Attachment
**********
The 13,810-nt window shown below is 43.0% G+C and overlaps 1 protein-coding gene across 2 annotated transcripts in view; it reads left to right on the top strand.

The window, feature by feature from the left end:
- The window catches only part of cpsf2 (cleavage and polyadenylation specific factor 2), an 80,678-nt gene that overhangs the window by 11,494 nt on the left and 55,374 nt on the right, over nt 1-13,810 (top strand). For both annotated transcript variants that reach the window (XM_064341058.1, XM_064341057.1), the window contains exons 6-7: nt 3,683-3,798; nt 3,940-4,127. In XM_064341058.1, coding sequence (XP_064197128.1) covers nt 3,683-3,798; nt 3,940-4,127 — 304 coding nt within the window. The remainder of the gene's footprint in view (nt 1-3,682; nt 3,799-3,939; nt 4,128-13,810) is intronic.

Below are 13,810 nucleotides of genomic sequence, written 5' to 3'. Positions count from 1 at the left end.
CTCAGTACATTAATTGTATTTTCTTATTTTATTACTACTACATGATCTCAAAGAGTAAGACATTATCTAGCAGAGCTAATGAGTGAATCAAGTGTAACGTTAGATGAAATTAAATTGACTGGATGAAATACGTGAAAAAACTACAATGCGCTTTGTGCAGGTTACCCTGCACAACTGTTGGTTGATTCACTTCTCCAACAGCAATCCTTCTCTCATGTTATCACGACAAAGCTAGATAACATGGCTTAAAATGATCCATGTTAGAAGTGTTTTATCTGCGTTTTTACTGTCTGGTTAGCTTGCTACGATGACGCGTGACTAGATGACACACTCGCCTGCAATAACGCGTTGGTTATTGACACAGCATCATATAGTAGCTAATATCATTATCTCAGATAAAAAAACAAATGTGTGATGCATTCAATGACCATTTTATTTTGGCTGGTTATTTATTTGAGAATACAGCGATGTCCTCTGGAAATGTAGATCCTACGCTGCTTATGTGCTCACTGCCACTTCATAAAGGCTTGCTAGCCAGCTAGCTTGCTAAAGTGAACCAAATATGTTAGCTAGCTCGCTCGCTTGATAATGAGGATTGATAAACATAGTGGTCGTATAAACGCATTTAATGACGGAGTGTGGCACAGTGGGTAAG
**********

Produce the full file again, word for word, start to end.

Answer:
The 13,810-nt window shown below is 43.0% G+C and overlaps 1 protein-coding gene across 2 annotated transcripts in view; it reads left to right on the top strand.

The window, feature by feature from the left end:
- The window catches only part of cpsf2 (cleavage and polyadenylation specific factor 2), an 80,678-nt gene that overhangs the window by 11,494 nt on the left and 55,374 nt on the right, over nt 1-13,810 (top strand). For both annotated transcript variants that reach the window (XM_064341058.1, XM_064341057.1), the window contains exons 6-7: nt 3,683-3,798; nt 3,940-4,127. In XM_064341058.1, coding sequence (XP_064197128.1) covers nt 3,683-3,798; nt 3,940-4,127 — 304 coding nt within the window. The remainder of the gene's footprint in view (nt 1-3,682; nt 3,799-3,939; nt 4,128-13,810) is intronic.

Below are 13,810 nucleotides of genomic sequence, written 5' to 3'. Positions count from 1 at the left end.
CTCAGTACATTAATTGTATTTTCTTATTTTATTACTACTACATGATCTCAAAGAGTAAGACATTATCTAGCAGAGCTAATGAGTGAATCAAGTGTAACGTTAGATGAAATTAAATTGACTGGATGAAATACGTGAAAAAACTACAATGCGCTTTGTGCAGGTTACCCTGCACAACTGTTGGTTGATTCACTTCTCCAACAGCAATCCTTCTCTCATGTTATCACGACAAAGCTAGATAACATGGCTTAAAATGATCCATGTTAGAAGTGTTTTATCTGCGTTTTTACTGTCTGGTTAGCTTGCTACGATGACGCGTGACTAGATGACACACTCGCCTGCAATAACGCGTTGGTTATTGACACAGCATCATATAGTAGCTAATATCATTATCTCAGATAAAAAAACAAATGTGTGATGCATTCAATGACCATTTTATTTTGGCTGGTTATTTATTTGAGAATACAGCGATGTCCTCTGGAAATGTAGATCCTACGCTGCTTATGTGCTCACTGCCACTTCATAAAGGCTTGCTAGCCAGCTAGCTTGCTAAAGTGAACCAAATATGTTAGCTAGCTCGCTCGCTTGATAATGAGGATTGATAAACATAGTGGTCGTATAAACGCATTTAATGACGGAGTGTGGCACAGTGGGTAAG